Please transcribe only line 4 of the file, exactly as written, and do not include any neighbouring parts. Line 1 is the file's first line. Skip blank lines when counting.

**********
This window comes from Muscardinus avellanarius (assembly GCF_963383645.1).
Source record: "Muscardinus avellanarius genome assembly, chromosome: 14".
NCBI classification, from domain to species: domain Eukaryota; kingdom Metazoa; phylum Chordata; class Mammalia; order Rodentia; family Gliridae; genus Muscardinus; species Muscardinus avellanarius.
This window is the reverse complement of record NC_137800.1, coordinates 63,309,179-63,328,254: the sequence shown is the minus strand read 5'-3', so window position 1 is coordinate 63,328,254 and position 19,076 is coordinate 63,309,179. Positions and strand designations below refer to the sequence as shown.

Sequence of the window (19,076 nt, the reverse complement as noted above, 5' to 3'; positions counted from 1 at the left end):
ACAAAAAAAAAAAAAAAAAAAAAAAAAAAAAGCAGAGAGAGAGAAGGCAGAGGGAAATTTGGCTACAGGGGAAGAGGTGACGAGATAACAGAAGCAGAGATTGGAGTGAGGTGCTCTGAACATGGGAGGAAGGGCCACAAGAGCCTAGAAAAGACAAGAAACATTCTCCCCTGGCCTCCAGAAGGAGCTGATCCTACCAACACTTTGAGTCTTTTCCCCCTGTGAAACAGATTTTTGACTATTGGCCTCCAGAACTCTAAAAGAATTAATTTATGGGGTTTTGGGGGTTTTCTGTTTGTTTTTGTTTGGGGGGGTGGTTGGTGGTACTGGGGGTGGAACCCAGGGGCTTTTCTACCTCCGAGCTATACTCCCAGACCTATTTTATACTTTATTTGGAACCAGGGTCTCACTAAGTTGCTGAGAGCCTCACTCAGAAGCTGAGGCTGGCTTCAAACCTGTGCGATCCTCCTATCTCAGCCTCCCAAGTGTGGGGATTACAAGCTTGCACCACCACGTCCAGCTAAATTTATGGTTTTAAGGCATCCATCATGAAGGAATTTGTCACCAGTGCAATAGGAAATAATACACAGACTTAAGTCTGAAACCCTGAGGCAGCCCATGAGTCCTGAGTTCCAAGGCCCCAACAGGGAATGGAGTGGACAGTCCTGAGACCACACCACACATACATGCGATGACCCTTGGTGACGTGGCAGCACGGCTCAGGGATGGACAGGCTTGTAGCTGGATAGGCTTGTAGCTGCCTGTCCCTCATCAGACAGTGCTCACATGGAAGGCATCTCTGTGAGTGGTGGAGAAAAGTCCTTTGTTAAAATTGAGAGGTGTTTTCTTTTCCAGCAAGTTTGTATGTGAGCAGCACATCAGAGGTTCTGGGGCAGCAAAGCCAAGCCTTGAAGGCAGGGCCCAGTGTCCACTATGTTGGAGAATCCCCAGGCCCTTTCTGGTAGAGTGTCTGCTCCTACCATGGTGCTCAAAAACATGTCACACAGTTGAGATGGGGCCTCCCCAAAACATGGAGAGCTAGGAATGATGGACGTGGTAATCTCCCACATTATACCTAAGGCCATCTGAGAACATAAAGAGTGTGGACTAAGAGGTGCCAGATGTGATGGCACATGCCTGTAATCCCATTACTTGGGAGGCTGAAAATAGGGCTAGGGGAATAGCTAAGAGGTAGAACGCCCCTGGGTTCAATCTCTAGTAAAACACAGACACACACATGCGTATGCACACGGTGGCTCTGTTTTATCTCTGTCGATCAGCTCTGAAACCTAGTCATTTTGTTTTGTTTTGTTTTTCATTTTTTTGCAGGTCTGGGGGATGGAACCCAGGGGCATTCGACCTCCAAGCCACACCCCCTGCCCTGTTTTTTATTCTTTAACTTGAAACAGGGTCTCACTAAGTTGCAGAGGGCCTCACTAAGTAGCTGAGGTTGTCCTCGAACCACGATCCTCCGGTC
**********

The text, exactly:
This window is the reverse complement of record NC_137800.1, coordinates 63,309,179-63,328,254: the sequence shown is the minus strand read 5'-3', so window position 1 is coordinate 63,328,254 and position 19,076 is coordinate 63,309,179. Positions and strand designations below refer to the sequence as shown.